|| The Patriot Ledger
|| November 29, 2011
|| Iris Fanger
This season’s production of “The Nutcracker” by the Boston Ballet is the last chance for local audiences to marvel at the decades-old set pieces designed by Helen Pond and the late Herbert Senn and the hooped skirts and extravagantly beaded costumes designed by David Walker and Charles Heightchew. Artistic Director Mikko Nissinen has commissioned new sets and costumes to premiere next year.
To watch “The Nutcracker” is to sit amazed at the magic on all sides. First is the mysterious family friend, Drosselmeyer, performing tricks for the children during the party scene. By the end of Act I, he’ll be soaring high above the stage. And that’s not to mention the snow scene with the corps de ballet of Snowflakes twirling en pointe, while white confetti swirls down from above, mounding beneath their toes, and the transformation of the Christmas tree that grows to 42 feet.
Nissinen has promised a new but “classic” version of “The Nutcracker,” meaning that he will not mess with the familiar story. On this particular Christmas Eve, Clara, her parents and grandparents are celebrating the holidays together, a reminder of the passage of time as the life cycle renews through the generations.
But Clara, as always, will venture out into the dark night with the Nutcracker Prince at her side and Drosselmeyer as her guide, When they arrive at the Palace of Sweets in Act II, she will meet the luminous Sugar Plum Fairy, who will teach her more about dancing, a metaphor for a girl-child finding a mentor to help her become a woman. Rachel Harrison made an especially accomplished Clara. Her bratty little brother Fritz, played by Max Pounanov, could not have pouted more convincingly at being ignored, nor snapped his arms more assertively as leader of the chain of naughty boys in the party scene.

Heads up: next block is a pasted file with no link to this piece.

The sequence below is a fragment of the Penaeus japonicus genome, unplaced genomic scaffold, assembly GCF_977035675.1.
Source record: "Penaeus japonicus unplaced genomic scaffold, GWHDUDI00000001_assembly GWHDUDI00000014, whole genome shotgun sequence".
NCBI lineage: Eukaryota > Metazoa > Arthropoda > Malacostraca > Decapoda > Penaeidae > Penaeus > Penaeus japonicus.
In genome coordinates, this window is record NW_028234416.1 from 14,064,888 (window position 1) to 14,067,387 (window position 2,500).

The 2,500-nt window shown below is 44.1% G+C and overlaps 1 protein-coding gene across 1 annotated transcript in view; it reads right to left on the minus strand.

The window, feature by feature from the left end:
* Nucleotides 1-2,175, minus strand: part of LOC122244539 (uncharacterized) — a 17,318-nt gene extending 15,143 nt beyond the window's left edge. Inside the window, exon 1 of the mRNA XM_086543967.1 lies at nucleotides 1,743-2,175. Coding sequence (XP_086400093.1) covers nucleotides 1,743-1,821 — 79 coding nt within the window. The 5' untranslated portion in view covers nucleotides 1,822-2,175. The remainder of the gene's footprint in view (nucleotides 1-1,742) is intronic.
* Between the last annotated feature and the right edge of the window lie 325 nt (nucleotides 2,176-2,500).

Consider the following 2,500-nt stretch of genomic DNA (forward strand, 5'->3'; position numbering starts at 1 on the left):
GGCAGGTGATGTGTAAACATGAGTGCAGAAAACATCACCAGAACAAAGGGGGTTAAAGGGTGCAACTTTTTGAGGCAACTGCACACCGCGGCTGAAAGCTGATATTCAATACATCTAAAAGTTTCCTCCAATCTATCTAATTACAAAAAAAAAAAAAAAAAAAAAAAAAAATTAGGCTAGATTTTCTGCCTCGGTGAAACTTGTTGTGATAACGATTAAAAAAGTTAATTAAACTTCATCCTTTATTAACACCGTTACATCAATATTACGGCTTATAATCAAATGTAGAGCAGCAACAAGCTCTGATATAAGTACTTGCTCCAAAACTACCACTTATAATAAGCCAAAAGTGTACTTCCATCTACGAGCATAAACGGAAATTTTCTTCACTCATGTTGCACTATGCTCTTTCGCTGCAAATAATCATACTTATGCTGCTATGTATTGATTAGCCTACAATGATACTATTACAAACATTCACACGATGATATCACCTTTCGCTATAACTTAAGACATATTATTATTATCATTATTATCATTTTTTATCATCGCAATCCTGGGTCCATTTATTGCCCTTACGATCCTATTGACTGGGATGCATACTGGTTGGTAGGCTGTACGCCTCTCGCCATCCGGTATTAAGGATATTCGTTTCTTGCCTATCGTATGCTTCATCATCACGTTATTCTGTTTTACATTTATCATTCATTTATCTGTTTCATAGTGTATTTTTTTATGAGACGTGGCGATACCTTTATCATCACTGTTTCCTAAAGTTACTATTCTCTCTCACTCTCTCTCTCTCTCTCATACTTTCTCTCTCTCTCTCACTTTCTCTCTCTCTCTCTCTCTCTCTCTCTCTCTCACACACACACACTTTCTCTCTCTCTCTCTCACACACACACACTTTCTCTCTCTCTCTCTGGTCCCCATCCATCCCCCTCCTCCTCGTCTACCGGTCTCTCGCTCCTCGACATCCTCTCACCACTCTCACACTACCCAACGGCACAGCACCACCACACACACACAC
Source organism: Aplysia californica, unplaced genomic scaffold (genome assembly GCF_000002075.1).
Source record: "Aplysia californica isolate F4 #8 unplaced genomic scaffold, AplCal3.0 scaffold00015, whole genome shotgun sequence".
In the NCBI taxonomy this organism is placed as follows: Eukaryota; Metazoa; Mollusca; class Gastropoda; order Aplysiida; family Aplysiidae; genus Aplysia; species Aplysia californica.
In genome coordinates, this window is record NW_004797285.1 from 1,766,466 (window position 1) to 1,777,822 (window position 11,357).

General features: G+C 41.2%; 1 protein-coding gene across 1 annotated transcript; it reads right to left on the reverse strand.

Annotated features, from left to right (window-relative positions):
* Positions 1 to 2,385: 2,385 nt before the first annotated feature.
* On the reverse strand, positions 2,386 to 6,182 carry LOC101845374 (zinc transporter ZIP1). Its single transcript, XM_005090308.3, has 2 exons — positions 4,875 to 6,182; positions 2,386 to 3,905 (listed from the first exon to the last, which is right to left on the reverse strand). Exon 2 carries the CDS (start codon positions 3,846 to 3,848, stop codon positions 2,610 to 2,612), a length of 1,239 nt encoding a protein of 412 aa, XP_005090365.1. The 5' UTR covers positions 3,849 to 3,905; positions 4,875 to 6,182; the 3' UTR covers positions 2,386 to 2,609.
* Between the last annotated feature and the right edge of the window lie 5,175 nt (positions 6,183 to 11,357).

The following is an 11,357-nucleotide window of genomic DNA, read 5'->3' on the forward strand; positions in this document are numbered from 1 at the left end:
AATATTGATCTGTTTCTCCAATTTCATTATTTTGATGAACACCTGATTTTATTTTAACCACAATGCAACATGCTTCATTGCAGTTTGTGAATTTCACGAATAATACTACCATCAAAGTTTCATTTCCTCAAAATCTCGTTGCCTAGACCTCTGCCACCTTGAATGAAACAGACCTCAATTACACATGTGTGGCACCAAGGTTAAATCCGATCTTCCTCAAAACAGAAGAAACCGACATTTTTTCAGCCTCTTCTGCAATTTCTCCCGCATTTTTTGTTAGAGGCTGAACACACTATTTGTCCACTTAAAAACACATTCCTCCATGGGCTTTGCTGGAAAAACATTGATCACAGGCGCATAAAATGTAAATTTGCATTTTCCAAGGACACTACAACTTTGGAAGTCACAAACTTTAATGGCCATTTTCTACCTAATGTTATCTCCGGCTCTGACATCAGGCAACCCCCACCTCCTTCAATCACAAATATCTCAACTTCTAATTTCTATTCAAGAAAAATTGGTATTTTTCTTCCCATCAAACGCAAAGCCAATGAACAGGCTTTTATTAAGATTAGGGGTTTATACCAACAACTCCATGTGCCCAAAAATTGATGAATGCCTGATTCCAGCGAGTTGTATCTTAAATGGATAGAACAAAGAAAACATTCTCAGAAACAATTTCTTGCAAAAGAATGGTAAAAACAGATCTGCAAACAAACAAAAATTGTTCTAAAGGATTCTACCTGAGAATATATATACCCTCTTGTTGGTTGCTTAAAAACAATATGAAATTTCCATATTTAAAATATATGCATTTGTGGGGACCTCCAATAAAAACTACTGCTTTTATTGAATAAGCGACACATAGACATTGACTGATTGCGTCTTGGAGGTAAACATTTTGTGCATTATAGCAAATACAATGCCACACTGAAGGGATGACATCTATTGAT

The assured principal dancer, Lia Cirio, was cast as the Sugar Plum Fairy on opening night. Cirio was steely perfection in the pas de deux of the finale, partnered by James Whiteside, who trades his costume as Nutcracker Prince for the all-white tunic and tights of her Cavalier.
Braintree resident Sabi Varga, in the role of Drosselmeyer, served as a sinister but elegant presence and master of ceremonies. Long-limbed with spider-like movements, Varga is fervent in throwing himself into the character. As Drosselmeyer he is well-mannered at the party in Act I, but he has other, more serious things on his mind. He must help Clara vanquish the menacing mice who live under the stairs of her middle-class Viennese home.
As usual, many of the dancers in the show-off numbers in the ballet come close to stealing the show from the hundreds of children onstage. None was more virtuosic than principal dancers Kathleen Breen Combes and Lasha Khozashvili in Arabian, as close to X-rated as “The Nutcracker” gets. Barely clothed, they slithered up and down each other’s bodies, alternating with high-above-the-head lifts. The Dancing Bear was buffoonish and smart, while Rie Ichikawa led the Spanish dance with verve. Among the ballerinas – besides Sugar Plum Fairy – the tiny Misa Kuranaga as Snow Queen commanded the corps de ballet of Snowflakes, and soloist-to-watch Whitney Jensen wafted through the Waltz of the Flowers as Dew Drop.
Viewing “The Nutcracker” this year makes one wonder about the changes the newly commissioned sets and costumes will bring. After all, Christmas memories in Boston have been formed by this production.